Told you David Duke would lose and lose...

I TOLD YOU SO. I

November 20, 1991|By THEO LIPPMAN JR.

I TOLD YOU SO. I told you David Duke would lose and lose big. Well, maybe I didn't tell you, but I told several people.

For instance, on Nov. 14, two days before the vote, The Sun's national editor, Ed Goodpaster, asked me what I expected in Louisiana. I said I assumed Edwin Edwards would win with ease. "That's what West says, too," he said.

West is Paul West, The Sun's political correspondent, who was reporting from Louisiana on the race. Of course, it was from reading West's reporting and that of other newspaper types on the scene that I came to my conclusion.

I also told Brad Coker. He's president of Mason-Dixon Opinion Research Inc. of Columbia. He called Nov. 15 to complain about an editorial that morning that began, "If the polls are correct, David Duke will lose." The editorial then cited three polls, including a new Mason-Dixon poll that showed Edwards ahead 49-42 percent.

Coker said his poll did not mean Duke would lose. He said, good naturedly but seriously, "I don't want somebody from Dundalk calling me up after the election saying, because of that editorial, my poll was wrong." He said that since Edwards only got 49 percent of the vote in his numbers, Mason-Dixon wanted it made clear that its professional judgment was that he could lose. Coker said the 9 percent of the vote that he did not give to either candidate could split any number of ways, including all of it going to Duke.

"So Duke could win 51-49," he said. I said, "but I hear Edwards is going to win big." He said, "I know Paul West thinks that, but. . ."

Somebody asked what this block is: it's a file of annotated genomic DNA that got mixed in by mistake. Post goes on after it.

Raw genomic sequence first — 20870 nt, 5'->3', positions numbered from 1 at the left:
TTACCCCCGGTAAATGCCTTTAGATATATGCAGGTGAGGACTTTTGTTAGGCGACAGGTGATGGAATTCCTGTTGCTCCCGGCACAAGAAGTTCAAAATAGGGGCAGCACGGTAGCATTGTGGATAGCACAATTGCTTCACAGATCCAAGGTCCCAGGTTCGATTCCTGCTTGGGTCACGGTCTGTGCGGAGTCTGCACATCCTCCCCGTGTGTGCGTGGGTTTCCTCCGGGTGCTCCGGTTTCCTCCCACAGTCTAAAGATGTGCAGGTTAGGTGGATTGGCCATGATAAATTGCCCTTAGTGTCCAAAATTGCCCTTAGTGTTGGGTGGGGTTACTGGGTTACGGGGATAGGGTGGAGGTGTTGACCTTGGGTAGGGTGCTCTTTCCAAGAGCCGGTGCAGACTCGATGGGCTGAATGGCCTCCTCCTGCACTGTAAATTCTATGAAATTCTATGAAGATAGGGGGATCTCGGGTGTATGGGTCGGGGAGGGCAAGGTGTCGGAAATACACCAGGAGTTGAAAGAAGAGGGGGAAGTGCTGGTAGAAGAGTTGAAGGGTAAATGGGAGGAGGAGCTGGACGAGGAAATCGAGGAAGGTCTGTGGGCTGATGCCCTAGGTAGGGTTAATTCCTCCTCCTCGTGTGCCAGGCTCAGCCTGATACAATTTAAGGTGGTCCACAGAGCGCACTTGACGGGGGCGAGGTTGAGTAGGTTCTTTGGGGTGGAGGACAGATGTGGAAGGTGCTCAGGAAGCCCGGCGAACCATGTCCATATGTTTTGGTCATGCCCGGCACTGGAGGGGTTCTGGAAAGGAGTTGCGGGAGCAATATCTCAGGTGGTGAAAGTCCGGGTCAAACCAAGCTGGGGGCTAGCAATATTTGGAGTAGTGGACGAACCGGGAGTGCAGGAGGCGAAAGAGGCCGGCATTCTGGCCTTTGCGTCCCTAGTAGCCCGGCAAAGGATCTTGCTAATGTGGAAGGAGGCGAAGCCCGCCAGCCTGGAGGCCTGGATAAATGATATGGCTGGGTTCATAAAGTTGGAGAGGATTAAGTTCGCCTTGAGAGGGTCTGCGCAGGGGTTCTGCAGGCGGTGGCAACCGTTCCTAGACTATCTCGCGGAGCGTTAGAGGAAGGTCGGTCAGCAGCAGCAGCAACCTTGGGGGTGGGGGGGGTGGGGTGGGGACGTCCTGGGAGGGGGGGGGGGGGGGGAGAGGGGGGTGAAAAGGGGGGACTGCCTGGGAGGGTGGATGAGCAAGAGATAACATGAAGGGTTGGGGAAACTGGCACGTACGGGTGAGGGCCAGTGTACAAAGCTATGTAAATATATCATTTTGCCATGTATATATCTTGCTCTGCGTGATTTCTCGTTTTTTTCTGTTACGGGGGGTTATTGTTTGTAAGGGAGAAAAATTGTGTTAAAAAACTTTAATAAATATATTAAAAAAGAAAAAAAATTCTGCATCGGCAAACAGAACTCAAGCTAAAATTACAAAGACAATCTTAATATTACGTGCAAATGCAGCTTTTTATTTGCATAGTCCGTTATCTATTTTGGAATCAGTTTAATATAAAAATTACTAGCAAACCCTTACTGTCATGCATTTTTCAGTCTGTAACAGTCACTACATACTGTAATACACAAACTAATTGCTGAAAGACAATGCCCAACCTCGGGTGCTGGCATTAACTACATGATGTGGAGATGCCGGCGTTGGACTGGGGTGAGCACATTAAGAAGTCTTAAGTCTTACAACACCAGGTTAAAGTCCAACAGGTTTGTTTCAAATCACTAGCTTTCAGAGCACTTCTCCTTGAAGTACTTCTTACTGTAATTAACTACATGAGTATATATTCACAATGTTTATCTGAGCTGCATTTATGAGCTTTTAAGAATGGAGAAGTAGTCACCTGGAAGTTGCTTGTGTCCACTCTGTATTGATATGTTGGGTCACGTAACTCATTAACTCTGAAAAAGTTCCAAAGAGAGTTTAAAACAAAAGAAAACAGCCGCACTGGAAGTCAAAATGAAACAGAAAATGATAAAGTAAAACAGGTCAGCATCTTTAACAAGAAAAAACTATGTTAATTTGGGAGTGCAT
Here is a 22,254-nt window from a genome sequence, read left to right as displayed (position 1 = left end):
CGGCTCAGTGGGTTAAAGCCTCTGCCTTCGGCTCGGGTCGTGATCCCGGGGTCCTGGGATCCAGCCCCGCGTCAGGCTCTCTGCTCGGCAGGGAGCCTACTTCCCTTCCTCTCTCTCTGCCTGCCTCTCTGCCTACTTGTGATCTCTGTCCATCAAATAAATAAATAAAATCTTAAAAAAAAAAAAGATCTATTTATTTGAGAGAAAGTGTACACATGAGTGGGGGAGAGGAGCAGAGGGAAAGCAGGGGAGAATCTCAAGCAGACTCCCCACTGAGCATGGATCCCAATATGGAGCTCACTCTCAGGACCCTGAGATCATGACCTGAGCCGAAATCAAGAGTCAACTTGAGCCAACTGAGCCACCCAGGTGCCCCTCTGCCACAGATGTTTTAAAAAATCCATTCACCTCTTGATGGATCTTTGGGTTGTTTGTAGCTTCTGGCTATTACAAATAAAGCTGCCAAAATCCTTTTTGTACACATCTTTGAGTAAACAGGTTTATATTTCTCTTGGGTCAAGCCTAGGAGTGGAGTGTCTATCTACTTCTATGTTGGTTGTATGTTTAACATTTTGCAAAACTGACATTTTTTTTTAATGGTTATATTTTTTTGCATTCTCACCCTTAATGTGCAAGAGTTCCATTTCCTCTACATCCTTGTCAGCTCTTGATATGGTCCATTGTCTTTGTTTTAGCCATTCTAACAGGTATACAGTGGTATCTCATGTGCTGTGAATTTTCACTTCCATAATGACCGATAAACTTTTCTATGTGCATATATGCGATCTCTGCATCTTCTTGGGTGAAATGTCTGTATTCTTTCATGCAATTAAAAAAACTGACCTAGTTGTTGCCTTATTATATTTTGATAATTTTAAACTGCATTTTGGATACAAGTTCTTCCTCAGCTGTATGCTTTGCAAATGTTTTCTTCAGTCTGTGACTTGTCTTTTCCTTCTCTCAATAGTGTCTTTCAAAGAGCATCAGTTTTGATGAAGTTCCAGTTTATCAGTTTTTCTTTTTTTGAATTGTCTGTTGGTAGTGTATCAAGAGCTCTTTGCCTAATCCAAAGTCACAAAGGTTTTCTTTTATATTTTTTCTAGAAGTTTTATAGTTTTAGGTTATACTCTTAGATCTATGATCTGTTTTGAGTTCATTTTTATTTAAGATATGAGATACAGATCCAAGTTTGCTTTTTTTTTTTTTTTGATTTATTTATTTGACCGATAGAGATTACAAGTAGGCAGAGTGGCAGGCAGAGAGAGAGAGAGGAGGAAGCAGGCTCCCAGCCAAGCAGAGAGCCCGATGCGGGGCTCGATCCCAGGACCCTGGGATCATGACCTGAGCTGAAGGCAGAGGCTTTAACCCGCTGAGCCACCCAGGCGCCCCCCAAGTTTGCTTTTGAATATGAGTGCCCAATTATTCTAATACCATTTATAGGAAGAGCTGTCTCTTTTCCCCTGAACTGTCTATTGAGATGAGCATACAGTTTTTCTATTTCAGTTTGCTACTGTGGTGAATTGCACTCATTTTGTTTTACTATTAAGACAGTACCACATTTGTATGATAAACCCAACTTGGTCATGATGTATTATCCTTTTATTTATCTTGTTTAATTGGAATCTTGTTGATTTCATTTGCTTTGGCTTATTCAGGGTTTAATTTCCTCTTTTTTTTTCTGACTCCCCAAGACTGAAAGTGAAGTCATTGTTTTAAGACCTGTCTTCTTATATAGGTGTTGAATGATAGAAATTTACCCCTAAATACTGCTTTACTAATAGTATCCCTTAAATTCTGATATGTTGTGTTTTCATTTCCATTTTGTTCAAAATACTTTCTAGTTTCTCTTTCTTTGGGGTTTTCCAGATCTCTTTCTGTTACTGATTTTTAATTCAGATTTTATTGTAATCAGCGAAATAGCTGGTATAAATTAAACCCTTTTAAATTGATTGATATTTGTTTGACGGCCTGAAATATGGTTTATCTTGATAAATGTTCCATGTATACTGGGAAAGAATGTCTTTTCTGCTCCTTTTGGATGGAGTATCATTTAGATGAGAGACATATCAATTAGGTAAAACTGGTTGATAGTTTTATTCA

So what's the point? The point is not to pick on Coker. Mason-Dixon is highly respected. Coker's analysis of his own poll data showing Howard County Executive Elizabeth Bobo ahead of Charles Ecker 46-43 percent in 1990 led Coker to predict Ecker would win by 300 votes, and he won by 450. The point is, polls can be very, very wrong.

Pollsters usually won't admit this, for obvious reasons. I imagine when somebody from Dundalk calls up Coker and says his poll was wrong because it showed Edwards could lose, and in fact he won with just over 61 percent of the vote, Coker might say something like this:

"Hey, the poll was right on the money! The margin of error is plus or minus 3.5 percentage points. Edwards' 49 percent, plus 3.5 equals 52.5, and when you add all the 9 percent undecided to Edwards, he gets 61.5 percent, which is only 0.38 percent off of his actual 61.12!"

Which is true, technically. Which is why pollsters can always say they're never wrong. But in fact, they all took a bath in Louisiana. They all showed the race close, and they all said Duke always did better than he polled.

Oh, back to "what's the point?" There are two. For journalists, it is to trust each other more than you trust pollsters. And for voters, it is don't stay away from the voting booth when the polls tell you your candidate is a loser or a cinch.

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